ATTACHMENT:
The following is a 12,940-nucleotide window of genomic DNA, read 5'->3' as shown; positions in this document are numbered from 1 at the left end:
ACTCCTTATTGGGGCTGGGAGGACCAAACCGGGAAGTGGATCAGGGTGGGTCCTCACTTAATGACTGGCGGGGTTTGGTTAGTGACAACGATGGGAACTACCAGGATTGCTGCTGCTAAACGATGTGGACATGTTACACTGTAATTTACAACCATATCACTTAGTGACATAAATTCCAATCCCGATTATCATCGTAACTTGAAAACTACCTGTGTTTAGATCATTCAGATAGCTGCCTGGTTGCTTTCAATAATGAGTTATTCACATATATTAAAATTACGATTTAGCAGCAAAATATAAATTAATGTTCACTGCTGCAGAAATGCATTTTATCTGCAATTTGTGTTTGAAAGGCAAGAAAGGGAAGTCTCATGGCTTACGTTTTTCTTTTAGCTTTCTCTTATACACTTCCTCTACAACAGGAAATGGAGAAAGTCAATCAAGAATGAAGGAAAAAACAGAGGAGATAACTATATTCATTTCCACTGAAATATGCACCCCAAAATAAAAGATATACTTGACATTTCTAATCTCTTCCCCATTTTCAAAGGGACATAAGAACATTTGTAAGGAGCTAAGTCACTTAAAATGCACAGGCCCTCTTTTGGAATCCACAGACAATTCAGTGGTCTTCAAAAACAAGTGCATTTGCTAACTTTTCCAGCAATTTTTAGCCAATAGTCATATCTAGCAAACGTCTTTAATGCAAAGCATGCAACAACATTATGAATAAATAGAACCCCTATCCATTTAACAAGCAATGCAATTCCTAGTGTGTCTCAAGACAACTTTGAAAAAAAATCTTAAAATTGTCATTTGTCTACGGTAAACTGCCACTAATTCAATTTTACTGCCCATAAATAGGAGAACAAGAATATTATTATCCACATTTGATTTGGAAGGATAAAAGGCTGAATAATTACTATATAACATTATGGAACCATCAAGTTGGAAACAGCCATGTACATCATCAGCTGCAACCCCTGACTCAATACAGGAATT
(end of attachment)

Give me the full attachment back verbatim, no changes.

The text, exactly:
The following is a 12,940-nucleotide window of genomic DNA, read 5'->3' as shown; positions in this document are numbered from 1 at the left end:
ACTCCTTATTGGGGCTGGGAGGACCAAACCGGGAAGTGGATCAGGGTGGGTCCTCACTTAATGACTGGCGGGGTTTGGTTAGTGACAACGATGGGAACTACCAGGATTGCTGCTGCTAAACGATGTGGACATGTTACACTGTAATTTACAACCATATCACTTAGTGACATAAATTCCAATCCCGATTATCATCGTAACTTGAAAACTACCTGTGTTTAGATCATTCAGATAGCTGCCTGGTTGCTTTCAATAATGAGTTATTCACATATATTAAAATTACGATTTAGCAGCAAAATATAAATTAATGTTCACTGCTGCAGAAATGCATTTTATCTGCAATTTGTGTTTGAAAGGCAAGAAAGGGAAGTCTCATGGCTTACGTTTTTCTTTTAGCTTTCTCTTATACACTTCCTCTACAACAGGAAATGGAGAAAGTCAATCAAGAATGAAGGAAAAAACAGAGGAGATAACTATATTCATTTCCACTGAAATATGCACCCCAAAATAAAAGATATACTTGACATTTCTAATCTCTTCCCCATTTTCAAAGGGACATAAGAACATTTGTAAGGAGCTAAGTCACTTAAAATGCACAGGCCCTCTTTTGGAATCCACAGACAATTCAGTGGTCTTCAAAAACAAGTGCATTTGCTAACTTTTCCAGCAATTTTTAGCCAATAGTCATATCTAGCAAACGTCTTTAATGCAAAGCATGCAACAACATTATGAATAAATAGAACCCCTATCCATTTAACAAGCAATGCAATTCCTAGTGTGTCTCAAGACAACTTTGAAAAAAAATCTTAAAATTGTCATTTGTCTACGGTAAACTGCCACTAATTCAATTTTACTGCCCATAAATAGGAGAACAAGAATATTATTATCCACATTTGATTTGGAAGGATAAAAGGCTGAATAATTACTATATAACATTATGGAACCATCAAGTTGGAAACAGCCATGTACATCATCAGCTGCAACCCCTGACTCAATACAGGAATT